Blessing Heart

Sally KemptonThe wish-fulfilling tree is a mythical flowering shrub, which in Hindu mythology is said to grow in heaven. When you sit underneath it, the story goes, it blesses you so that all your wishes come true. I like to read that story as a metaphor. The wish-fulfilling tree is consciousness itself. In other words, your own mind is a wish-fulfilling tree, which can bestow blessings on ourselves and, especially, on others.

Like many people who do spiritual practice, I 'knew' about the power we have to bless others long before it occurred to me to act on it. The switch—call it a paradigm shift—happened one afternoon when I was sitting in an outdoor café in Cambridge, Massachusetts. A homeless man had staked out a spot on the sidewalk, from which he was cheerleading the passers-by. When a woman walked past he would say, "Ah, pretty woman!" When a man walked by he'd say, "Strong man!" He said these words mostly to the older people, the plain-looking women, the slightly geeky guys. Moreover, he spoke with such sweetness and conviction that his words seemed to carry a real benediction. For an hour, I watched him, seeing how people reacted with little amused, pleased smiles (and, of course, the occasional five-dollar bill). Maybe it was a scam, a new twist on panhandling. But the effect on the people who passed him was palpably uplifting. You felt, literally, blessed by his regard.

Watching this man was a lesson for me in how one person's blessing can completely shift the atmosphere around him. It's something I've been working with ever since. When there's nothing else you can do for someone, when your job or your relationship blows up in your face, or the world seems headed for destruction and you feel powerless to stop it, you can at least offer a blessing. On an immediate level, offering blessings helps us feel that we're doing something. But there's a deeper aspect to it. When we offer blessings, we align ourselves with the force of grace that runs through the universe. We become channels for the higher power. And according to some of the mystical traditions, this is the hidden purpose of human life.

The Vedic sages, whose culture is the basis of the Hindu tradition, believed that one special function of human beings is to create conscious bridges between earth and cosmos. They did this through invocations and offerings, and bracketed their practices and ceremonies with mantras we chant to this day—Lokaha samastah sukhino bhavantu—May all beings be happy.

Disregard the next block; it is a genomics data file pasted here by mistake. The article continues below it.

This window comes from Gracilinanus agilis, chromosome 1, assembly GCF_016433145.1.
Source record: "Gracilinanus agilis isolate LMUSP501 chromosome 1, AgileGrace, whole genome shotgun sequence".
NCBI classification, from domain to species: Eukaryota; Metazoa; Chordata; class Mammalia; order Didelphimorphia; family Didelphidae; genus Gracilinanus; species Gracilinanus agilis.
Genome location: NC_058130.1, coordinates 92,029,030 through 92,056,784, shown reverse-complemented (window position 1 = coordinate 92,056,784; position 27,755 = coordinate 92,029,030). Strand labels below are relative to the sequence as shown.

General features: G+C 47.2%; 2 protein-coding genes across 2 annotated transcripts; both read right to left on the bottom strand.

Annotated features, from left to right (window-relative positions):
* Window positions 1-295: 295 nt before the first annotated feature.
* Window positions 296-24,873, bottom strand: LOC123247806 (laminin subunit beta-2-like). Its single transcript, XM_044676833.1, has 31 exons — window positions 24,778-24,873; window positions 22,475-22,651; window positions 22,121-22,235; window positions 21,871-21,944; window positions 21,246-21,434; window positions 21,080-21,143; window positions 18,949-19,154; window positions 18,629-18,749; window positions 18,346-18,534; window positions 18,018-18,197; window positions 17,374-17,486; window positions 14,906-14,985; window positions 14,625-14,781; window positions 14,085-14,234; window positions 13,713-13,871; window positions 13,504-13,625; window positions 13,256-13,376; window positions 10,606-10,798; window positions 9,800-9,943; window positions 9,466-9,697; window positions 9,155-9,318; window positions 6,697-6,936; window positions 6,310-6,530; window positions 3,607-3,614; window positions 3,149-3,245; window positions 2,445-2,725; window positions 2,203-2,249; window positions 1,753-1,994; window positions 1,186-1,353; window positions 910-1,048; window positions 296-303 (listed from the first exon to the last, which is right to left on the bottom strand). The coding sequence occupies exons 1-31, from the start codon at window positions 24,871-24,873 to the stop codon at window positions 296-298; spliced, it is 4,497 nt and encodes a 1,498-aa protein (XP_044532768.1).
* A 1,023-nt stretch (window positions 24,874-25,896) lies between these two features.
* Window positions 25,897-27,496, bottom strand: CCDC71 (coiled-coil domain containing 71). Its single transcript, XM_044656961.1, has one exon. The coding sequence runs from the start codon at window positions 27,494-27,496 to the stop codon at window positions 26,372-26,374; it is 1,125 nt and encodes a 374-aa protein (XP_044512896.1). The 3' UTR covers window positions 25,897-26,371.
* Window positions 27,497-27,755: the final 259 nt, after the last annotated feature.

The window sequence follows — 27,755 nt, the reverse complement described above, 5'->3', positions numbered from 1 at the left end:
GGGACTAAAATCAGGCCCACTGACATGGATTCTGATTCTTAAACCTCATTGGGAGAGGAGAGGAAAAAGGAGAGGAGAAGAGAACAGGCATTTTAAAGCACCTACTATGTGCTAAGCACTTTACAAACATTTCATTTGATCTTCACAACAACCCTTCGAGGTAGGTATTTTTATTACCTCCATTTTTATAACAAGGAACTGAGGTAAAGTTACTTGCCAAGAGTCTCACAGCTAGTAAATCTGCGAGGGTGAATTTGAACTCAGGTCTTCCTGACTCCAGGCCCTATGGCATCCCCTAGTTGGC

Let me say here that there's a big difference between an intentional blessing, and the conventional, pro-forma blessing that we might pronounce out of social habit. A friend of mine grew up in a family where the women started every other sentence with "Bless your heart!" She says that when her mother and aunts said, "Bless your heart," it was usually the prelude to some particularly trenchant criticism—as in "Bless her heart, Luanne is still drinking too much," or "Bless your heart, you're the messiest child!" As a result, she developed a knee-jerk suspicion of anyone who offered blessing.

Few of us are that obviously passive-aggressive with our blessings, but many of us spent years tuning out the half-hearted or automatic blessing invoked at family dinners or even at church. So when we begin to offer blessing as a serious spiritual practice, we may have to get past a kind of malaise about it. Do blessings do any good? Is giving a blessing a way of convincing yourself that you're 'helping' when you can't or won't do something concrete? Is giving blessings basically a way of kindling positive mind states in ourselves, as loving-kindness practice is often presented as an antidote for our own negativity?

The answer to all these questions is the same: it depends on the energy and intention behind the blessing.

Who Gets to Give Blessings?
In most traditional cultures, including our own, certain people were 'authorized' to give blessings, usually because of their accumulated wisdom, practice, or life experience. Kings and priests supposedly had it by birth or ordination, though they had to uphold their right to bless by their righteous actions. Parents and grandparents had earned it through life experience and service. Spiritual practitioners accumulated power through their intense practice. Because these people had earned their power through their practice or life choices, their blessings had a kind of mojo—an ability to empower your life, remove difficulties, or connect you to the transmission of a particular spiritual lineage.

Blessings Are Democratic
The idea that 'regular' people can give effective blessings is relatively modern, a sign of the growing democratization of spiritual culture, the stripping away of traditional hierarchical beliefs about what constitutes spiritual authority. Though this trend has its down side—how many half-baked yogis and shamans have been loosed into the culture in just the last thirty years?—it also speaks to a couple of important truths.